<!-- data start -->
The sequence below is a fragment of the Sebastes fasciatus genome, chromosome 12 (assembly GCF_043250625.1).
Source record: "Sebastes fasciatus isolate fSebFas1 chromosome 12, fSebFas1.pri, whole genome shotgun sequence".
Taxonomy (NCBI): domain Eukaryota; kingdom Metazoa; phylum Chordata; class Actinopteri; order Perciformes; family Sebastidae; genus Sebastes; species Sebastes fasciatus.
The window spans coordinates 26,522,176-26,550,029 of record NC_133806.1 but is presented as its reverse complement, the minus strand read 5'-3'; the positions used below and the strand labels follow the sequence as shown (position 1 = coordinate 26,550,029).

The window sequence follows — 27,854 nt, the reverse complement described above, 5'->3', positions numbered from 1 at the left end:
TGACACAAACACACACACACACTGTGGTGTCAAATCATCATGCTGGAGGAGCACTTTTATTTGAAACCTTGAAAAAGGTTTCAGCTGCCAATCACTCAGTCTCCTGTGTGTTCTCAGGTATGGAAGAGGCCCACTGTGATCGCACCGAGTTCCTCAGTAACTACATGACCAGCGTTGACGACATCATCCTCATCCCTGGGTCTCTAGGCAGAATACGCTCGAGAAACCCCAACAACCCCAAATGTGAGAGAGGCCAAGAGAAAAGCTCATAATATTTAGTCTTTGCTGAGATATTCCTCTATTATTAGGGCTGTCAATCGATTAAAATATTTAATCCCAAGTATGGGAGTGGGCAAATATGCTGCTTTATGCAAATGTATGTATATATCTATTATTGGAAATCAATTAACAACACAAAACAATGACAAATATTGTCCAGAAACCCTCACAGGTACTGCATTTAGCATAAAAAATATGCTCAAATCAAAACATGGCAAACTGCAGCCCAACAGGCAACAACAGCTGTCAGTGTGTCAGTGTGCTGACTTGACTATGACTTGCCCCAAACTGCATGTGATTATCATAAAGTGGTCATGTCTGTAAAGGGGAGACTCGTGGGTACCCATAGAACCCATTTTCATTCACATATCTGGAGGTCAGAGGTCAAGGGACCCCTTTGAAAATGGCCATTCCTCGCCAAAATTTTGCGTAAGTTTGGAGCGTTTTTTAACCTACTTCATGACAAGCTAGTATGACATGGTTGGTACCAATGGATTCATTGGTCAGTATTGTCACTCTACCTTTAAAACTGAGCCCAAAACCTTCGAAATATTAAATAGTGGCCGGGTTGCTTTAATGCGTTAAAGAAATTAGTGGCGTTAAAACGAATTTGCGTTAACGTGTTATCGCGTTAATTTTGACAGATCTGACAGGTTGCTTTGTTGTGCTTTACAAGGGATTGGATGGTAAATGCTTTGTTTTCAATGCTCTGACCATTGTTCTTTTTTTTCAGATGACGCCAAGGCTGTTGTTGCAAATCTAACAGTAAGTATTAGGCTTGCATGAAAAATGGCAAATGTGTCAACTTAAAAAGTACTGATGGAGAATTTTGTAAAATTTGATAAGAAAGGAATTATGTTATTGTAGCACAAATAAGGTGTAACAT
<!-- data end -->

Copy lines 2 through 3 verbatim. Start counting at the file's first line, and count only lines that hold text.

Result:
Source record: "Sebastes fasciatus isolate fSebFas1 chromosome 12, fSebFas1.pri, whole genome shotgun sequence".
Taxonomy (NCBI): domain Eukaryota; kingdom Metazoa; phylum Chordata; class Actinopteri; order Perciformes; family Sebastidae; genus Sebastes; species Sebastes fasciatus.